by Paul Steinberg |
August, 2013
gopala gopala devakinandana gopala

Child Krishna, son of Devaki, friend of cows

Gopal, or Gopala, is a name for the child Krishna. Gopala means “cowherd”—go means “cow,” and pala means “protector.” To Hindus, the cow is seen as a symbol of the Earth: it gives and gives, selflessly, and asks very little in return; the cow lives gently and gracefully, yet with strength and dignity. Go can also mean “senses.” When the Divine decides to take a human incarnation, it is sometimes as a king, a religious leader or other powerful figure, but in this case, it was as an ordinary cowherd whose role is to protect what is really important. Unlike in Western religions, Gopal offers devotees the opportunity to have a relationship with God as a child to be cared for and nurtured, rather than as a parental figure.

Krishna was an active and mischievous child. Many of his exploits are recounted in Chapter 10 of the Srimad Bhagavatam, an ancient Sanskrit scripture focused mainly on devotion to God (bhakti). When he was only 3 months old, he kicked and broke apart a cart filled with utensils creating a huge crash just to get his mother’s attention. As a boy, he loved to make his cowherd friends laugh by imitating the songs of bees, parrots, cuckoos, swans and other animals, and by dancing like a peacock. Gopal could also be very naughty, especially toward the cowherd girls (gopis) who were all madly in love with him. He once followed the gopis to a river where they were going to bathe and say prayers in the hope of securing him as their husband, and once they were in the water naked, he stole their clothes and climbed with them up a tree. He then called out to the gopis and teased them mercilessly, even though they were shivering in the water and feeling embarrassed. When they left the water to retrieve their clothes, he even made them hold their hands on top of their heads instead of using them to maintain some privacy. But afterward, moved by their devotion, Gopal agreed to spend the following nights with them, and they were thrilled.

One of baby Krishna’s most well-known and symbolic pranks was stealing butter. He was relentless, and when there was no butter to be had, he got angry. He would pile pots on top of chairs so he could climb up to where the adults had hidden the butter, and he even walked to neighbors’ houses to steal their butter and break their butter pots, which made the neighbors complain. Once, when Gopal broke his mother’s churning pot to get to the butter she had been churning, she tried to tie him down, but the rope was two finger-widths too short. She went to get another rope to join to the first one, but still the combined rope was two finger-widths too short. After repeating this many times with the same outcome, Gopal saw that his mother had become exhausted and sweaty, so he relented and allowed her to bind him.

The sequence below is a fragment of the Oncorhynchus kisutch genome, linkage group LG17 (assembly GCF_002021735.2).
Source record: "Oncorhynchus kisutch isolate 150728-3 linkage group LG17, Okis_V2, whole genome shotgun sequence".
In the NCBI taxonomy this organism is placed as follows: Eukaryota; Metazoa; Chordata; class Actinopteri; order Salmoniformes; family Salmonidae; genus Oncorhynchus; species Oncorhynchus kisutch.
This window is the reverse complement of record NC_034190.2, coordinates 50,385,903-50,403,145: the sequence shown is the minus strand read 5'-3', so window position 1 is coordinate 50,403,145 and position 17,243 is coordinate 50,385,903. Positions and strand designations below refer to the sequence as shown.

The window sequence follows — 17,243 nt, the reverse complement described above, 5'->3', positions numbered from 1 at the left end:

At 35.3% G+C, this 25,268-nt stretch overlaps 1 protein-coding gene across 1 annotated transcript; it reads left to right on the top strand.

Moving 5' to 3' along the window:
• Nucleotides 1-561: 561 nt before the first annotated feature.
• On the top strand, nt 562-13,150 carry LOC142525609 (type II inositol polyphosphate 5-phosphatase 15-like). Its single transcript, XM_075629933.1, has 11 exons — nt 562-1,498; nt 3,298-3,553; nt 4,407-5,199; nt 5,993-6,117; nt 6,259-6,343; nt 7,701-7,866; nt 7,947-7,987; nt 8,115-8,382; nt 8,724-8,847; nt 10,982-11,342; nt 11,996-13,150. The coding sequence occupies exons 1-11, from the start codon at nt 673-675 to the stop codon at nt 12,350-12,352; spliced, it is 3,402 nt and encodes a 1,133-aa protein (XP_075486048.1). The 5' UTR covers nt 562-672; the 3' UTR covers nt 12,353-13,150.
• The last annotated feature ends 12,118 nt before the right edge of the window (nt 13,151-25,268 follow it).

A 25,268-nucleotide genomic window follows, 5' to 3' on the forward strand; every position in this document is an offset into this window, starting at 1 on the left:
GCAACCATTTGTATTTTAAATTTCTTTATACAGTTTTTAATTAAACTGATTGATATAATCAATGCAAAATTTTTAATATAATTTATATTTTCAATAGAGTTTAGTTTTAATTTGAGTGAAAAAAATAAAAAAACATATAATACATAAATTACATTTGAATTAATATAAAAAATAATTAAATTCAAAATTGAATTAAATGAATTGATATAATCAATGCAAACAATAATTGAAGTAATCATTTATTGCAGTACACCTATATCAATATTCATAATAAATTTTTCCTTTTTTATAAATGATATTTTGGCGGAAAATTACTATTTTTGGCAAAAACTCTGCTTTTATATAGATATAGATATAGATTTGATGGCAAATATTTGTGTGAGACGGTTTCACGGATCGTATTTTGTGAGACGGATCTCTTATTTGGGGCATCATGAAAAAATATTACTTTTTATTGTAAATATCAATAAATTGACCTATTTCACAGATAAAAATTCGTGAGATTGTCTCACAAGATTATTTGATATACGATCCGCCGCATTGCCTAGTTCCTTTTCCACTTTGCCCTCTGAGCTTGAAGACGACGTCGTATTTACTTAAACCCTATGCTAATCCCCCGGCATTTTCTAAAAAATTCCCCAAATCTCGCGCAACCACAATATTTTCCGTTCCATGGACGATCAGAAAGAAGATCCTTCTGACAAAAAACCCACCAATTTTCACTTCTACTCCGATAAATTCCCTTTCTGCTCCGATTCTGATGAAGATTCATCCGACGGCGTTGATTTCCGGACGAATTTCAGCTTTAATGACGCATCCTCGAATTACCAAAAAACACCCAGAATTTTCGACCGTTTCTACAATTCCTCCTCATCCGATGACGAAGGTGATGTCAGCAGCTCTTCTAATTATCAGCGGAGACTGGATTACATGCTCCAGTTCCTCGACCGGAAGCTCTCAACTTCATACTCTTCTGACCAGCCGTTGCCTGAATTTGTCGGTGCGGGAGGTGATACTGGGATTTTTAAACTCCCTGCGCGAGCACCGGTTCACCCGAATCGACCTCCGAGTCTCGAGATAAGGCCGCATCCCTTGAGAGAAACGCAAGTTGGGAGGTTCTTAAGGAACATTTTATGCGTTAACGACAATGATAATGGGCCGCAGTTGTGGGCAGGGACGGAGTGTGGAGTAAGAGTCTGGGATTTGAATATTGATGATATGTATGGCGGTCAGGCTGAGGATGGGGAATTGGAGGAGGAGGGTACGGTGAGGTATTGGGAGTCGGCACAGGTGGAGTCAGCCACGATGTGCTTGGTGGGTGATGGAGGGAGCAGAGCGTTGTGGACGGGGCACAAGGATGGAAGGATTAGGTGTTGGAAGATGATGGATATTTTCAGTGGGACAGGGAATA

Gopal’s pranks are not just playful antics; they teach us something about ourselves and God. The stories are allegorical—not meant to be taken literally, but to reveal deeper spiritual teachings. For example, butter symbolizes simplicity (mother’s milk), unconditional love (produced to nourish the offspring) and disciplined practice (through the work of churning). The gopis at that time had commodified butter, which was not a scarce resource, by putting it in jars, counting it, storing it and claiming it as their own. To have accepted butter freely offered would have been to endorse that aspect of prevailing culture and would have tainted the love and purity represented by the butter with the relationship that would have come into being through the acceptance of hospitality. Gopal wanted to maintain the purity of love, untainted by desire or attachment from the gopis or even from his mother, so he took the love on its own terms by stealing it. Krishna’s childhood pastimes also illustrate the nature of Divine love, which is compassion. While some of his pranks could be considered mean (stealing and teasing), Krishna also feels what the objects of his pranks feel—primarily devotion to him—and ultimately he yields and gives them what they want. While Krishna commands the entire universe, he is himself commanded by those who are devoted to him.

Yoga practices give us an opportunity to tap into the nature of Gopal. Gopal accepts the nurturance of his mother and the other adults around him, but he escapes childhood without being limited by that acceptance—he makes his life on his own terms, which ordinary humans generally cannot do. But as Sharon Gannon teaches, yoga has the ability to dismantle our present culture. When we practice asana, meditation, kriya, yamas, niyamas, etc., we see ourselves and the world from a different perspective; we create space in all of our bodies, and in that space we discover who we really are and what the nature of reality is. That awareness enables us to see the ways that culture limits us and with that, we become empowered to live beyond culture, like Gopal. Perhaps we could even see time as a present-day analog to the gopi’s butter (which in our animal-exploiting, industrialized society can hardly be seen as a symbol of simplicity, unconditional love and disciplined practice). Our culture certainly has commodified time and does not offer any culturally-sanctioned ways of escaping time. But meditation and other yoga practices are just that: they are means of stopping—or stealing—time, connecting to eternity.